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Year : 2012  |  Volume : 55  |  Issue : 2  |  Page : 257-258
Cutaneous malakoplakia: Diagnosed cytologically

Department of Pathology, University College of Medical Sciences and GTB Hospital, Delhi, India

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Date of Web Publication3-Jul-2012

How to cite this article:
Srivastava R, Aggarwal S, Arora VK. Cutaneous malakoplakia: Diagnosed cytologically. Indian J Pathol Microbiol 2012;55:257-8

How to cite this URL:
Srivastava R, Aggarwal S, Arora VK. Cutaneous malakoplakia: Diagnosed cytologically. Indian J Pathol Microbiol [serial online] 2012 [cited 2022 Aug 16];55:257-8. Available from: https://www.ijpmonline.org/text.asp?2012/55/2/257/97900

A 42-year-old man presented with an asymptomatic nodule on the lower part of the right gluteal region. Examination revealed a superficial, skin colored, soft, non-itchy, painless nodule measuring 2 × 2 × 1 cm 3 . Fine Needle Aspiration (FNA) of the gluteal nodule was done. Air-dried methanol-fixed May-Grunwald-Geimsa (MGG) and wet alcohol-fixed Papanicolaou-stained smears were prepared for evaluation. The FNA smears were moderately cellular having singly scattered inflammatory cells with predominance of foamy macrophages. Numerous rounded, concentrically lamellated darkly staining calcified structures (Michaelis Gutmann bodies) were present intracellularly in the macrophages [Figure 1] as well as extracellularly. Neutrophils, plasma cells, eosinophils, few lymphocytes, and cell debris were seen in the background. A diagnosis of malakoplakia was given on FNA. The patient was kept on follow-up. The nodule was later removed and subjected to histopathology. Histopathology of the lesion showed sheets of macrophages with many intracellular and extracellular Michaelis Gutmann bodies [Figure 2] which were also positive for Periodic acid Schiff stain [Figure 2]. The diagnosis of malakoplakia was confirmed.
Figure 1: (PAP × 200): Rounded, concentrically lamellated darkly staining calcified structures (Michaelis Gutmann bodies) present intracellularly in the macrophages

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Figure 2: (H and E ×200): Numerous intracellular and extracellular Michaelis Gutmann bodies (arrows). Inset: Periodic acid Schiff stain

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   Discussion Top

Malakoplakia is a chronic inflammatory condition presenting as a plaque or nodule. Usual sites are the genitourinary tract, but may rarely involve lungs, gastrointestinal tract, skin, and other organs. [1] Pathogenesis involves insufficient killing of bacteria by macrophages. [2],[3] Malakoplakia is characterized by the presence of foamy macrophages with distinctive basophilic inclusions known as Michaelis Gutmann bodies, which are pathognomonic of malakoplakia. [1] These are 5-10 μm in diameter and found both as extracellular and intracellular inclusions. They are Gram negative, positive for Periodic Acid Schiff, von Kossa, and Perls' stain. [1],[4]

Malakoplakia is difficult to diagnose from the symptoms alone because the presentation varies according to the organ involved. [1] It can even mimic cancer and hence correct diagnosis is required for adequate management of the patient. So far only histopathological examinations have revealed definitive diagnosis. There are only few reports on cytologic diagnosis of malakoplakia. [5] This report highlights the importance of FNAC where all the characteristic findings were demonstrated in the smears. However, the lesion was later removed and was proven to be malakoplakia on histopathology. Periodic acid Schiff stain showed Michaelis Gutmann bodies staining positive.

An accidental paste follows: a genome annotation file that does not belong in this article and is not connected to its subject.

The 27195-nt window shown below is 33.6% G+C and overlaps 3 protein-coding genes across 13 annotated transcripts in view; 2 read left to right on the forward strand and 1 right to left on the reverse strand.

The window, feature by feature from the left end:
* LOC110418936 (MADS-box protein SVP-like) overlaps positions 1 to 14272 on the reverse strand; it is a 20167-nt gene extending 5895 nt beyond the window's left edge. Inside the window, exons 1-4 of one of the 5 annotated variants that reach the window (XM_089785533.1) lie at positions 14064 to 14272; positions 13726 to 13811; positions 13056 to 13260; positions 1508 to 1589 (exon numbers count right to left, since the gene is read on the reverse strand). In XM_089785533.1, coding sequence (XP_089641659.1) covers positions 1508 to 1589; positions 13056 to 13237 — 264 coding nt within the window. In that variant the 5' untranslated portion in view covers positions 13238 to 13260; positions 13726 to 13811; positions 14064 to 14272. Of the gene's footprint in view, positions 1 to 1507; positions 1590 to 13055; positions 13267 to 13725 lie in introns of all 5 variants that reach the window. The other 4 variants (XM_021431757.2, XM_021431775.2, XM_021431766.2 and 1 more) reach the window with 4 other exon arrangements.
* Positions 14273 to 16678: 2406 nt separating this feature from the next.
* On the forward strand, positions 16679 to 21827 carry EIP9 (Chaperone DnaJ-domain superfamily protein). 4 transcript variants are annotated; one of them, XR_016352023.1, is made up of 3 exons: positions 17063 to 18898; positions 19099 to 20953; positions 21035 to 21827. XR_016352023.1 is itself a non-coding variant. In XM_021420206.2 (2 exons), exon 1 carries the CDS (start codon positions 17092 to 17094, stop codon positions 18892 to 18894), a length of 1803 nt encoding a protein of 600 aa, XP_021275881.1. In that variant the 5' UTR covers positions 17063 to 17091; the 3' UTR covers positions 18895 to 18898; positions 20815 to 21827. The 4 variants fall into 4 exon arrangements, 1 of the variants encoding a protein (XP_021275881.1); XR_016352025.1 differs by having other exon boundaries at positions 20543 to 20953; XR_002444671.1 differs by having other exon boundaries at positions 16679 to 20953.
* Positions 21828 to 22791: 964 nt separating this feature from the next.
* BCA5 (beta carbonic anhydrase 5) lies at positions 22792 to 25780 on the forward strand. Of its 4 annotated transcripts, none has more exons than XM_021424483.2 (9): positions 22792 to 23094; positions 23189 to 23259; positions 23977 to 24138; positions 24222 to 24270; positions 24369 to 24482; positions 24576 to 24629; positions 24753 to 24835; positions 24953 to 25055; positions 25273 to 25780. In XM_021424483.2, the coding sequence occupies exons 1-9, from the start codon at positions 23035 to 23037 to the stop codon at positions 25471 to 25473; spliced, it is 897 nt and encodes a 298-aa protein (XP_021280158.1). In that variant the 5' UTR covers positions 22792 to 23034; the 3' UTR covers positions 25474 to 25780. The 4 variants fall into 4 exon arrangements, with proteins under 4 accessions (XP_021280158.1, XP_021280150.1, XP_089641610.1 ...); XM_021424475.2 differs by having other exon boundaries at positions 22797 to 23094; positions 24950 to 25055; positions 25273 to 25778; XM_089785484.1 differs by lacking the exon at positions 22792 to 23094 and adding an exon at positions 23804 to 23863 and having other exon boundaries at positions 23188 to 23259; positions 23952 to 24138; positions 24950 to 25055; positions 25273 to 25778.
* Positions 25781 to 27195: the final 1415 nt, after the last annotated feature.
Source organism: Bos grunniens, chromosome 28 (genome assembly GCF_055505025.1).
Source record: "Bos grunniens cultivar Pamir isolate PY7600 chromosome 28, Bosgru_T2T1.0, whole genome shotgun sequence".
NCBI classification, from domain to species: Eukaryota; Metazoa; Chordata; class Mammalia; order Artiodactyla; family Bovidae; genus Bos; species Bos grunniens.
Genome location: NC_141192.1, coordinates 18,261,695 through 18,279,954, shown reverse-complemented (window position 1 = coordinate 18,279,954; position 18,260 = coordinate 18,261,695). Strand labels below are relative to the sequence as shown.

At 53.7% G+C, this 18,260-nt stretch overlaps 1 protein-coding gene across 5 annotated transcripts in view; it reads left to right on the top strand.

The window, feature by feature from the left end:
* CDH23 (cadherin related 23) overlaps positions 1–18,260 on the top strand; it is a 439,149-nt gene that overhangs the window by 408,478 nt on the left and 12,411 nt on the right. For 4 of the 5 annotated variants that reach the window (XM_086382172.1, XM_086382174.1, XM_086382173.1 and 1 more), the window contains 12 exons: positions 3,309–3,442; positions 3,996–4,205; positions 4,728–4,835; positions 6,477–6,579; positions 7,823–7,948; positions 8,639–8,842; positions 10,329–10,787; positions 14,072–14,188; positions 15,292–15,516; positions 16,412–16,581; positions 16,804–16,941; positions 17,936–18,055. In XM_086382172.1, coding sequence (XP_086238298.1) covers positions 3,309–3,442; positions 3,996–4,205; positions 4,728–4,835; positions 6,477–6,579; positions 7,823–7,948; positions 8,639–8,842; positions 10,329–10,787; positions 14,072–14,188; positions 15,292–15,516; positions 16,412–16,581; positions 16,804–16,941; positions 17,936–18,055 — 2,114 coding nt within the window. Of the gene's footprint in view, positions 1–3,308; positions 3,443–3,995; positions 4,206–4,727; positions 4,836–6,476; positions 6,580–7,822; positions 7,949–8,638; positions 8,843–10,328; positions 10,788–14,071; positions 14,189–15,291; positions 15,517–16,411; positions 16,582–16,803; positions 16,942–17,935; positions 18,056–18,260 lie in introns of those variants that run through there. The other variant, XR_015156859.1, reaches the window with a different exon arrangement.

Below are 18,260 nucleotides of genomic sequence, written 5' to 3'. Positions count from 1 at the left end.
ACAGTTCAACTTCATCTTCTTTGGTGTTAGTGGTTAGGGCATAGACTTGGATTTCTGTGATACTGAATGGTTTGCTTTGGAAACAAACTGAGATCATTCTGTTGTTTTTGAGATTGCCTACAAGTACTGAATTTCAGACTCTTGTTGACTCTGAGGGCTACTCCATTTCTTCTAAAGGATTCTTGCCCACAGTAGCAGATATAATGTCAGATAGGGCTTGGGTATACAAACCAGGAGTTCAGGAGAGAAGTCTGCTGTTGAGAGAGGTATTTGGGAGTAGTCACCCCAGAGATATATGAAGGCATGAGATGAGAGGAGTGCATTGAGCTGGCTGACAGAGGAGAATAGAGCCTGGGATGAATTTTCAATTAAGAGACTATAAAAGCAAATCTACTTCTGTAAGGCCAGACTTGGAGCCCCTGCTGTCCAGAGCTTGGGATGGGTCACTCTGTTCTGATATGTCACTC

Cytological features of malakoplakia are characteristic. The identification of intracytoplasmic basophilic inclusions in the macrophages with a background of inflammatory cells composed of macrophages, plasma cells, neutrophils, and eosinophils, is diagnostic. Awareness among cytopathologists can help making a diagnosis of malakoplakia on an aspiration smear. This can avoid the biopsy procedure and unnecessary surgery.

   References Top

1.Gupta K, Thakur S. Pulmonary malakoplakia: A report of two cases. Indian J Pathol Microbiol 2011;54:133-5.  Back to cited text no. 1
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2.Lewin KJ, Fair WR, Steigbigel RT, Winberg CD, Drolier MJ. Clinical and laboratory studies into the pathogenesis of malacoplakia. J Clin Pathol 1976;29:354-63.  Back to cited text no. 2
3.Lou TY, Teplitz C. Malakoplakia: Pathogenesis and ultrastructural morphogenesis. A problem of altered macrophage (phagolysosomal) response. Hum Pathol 1974;5:191-207.  Back to cited text no. 3
4.Price HM, Hanrahan JB, Florida RG. Morphogenesis of calcium laden cytoplasmic bodies in malakoplakia of the skin. An electron microscopic study. Hum Pathol 1973;4:381-94.  Back to cited text no. 4
5.Pérez-Barrios A, Rodriguez-Peralto JL, Martinez-Gonzalez MA, de Agustin De Agustin P, Lozano F. Malacoplakia of the pelvis. Report of a case with cytologic and ultrastructural findings obtained by fine needle aspiration. Acta Cytol 1992;36:377-80.  Back to cited text no. 5

Correspondence Address:
Vinod K Arora
Department of Pathology, University College of Medical Sciences and GTB Hospital, Delhi - 110 095
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Source of Support: None, Conflict of Interest: None

DOI: 10.4103/0377-4929.97900

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  [Figure 1], [Figure 2]

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